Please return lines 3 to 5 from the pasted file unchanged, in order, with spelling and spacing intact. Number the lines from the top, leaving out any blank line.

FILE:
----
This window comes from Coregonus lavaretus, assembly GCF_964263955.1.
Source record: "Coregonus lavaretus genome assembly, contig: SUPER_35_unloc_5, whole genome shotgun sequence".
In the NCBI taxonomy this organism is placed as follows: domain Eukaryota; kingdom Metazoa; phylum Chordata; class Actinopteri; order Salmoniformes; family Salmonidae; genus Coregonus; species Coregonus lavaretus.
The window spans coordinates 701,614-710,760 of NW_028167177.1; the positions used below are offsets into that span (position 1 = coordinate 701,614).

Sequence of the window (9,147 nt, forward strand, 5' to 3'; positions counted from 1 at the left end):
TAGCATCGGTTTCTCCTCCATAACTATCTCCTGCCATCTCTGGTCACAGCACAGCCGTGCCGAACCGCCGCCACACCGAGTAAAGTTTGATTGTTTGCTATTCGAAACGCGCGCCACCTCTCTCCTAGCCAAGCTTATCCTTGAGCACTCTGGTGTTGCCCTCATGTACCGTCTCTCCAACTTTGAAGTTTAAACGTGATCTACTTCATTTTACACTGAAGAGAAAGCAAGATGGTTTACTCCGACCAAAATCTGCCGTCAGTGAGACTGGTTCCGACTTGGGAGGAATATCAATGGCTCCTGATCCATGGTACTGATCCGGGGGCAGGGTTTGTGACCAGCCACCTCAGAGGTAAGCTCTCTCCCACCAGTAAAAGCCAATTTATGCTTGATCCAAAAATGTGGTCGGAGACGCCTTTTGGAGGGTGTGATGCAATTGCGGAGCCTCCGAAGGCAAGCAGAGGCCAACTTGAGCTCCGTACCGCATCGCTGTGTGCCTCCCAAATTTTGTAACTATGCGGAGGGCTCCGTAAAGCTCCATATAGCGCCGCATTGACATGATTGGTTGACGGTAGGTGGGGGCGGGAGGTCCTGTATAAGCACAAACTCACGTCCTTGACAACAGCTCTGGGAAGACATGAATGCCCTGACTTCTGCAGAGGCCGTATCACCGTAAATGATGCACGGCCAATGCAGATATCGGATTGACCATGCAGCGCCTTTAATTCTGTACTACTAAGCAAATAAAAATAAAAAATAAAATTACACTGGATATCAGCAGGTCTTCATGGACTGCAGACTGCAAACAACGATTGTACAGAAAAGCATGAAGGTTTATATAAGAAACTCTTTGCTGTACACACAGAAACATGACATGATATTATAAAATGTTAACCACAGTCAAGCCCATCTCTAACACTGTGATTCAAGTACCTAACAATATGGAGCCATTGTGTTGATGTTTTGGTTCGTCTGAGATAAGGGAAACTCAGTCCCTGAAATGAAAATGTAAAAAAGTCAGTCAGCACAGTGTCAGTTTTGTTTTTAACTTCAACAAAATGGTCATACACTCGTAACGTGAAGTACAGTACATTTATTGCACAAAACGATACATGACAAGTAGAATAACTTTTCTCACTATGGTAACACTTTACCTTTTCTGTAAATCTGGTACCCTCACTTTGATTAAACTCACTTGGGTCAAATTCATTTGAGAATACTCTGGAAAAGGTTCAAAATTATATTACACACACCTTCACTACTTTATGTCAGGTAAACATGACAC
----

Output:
In the NCBI taxonomy this organism is placed as follows: domain Eukaryota; kingdom Metazoa; phylum Chordata; class Actinopteri; order Salmoniformes; family Salmonidae; genus Coregonus; species Coregonus lavaretus.
The window spans coordinates 701,614-710,760 of NW_028167177.1; the positions used below are offsets into that span (position 1 = coordinate 701,614).

Sequence of the window (9,147 nt, forward strand, 5' to 3'; positions counted from 1 at the left end):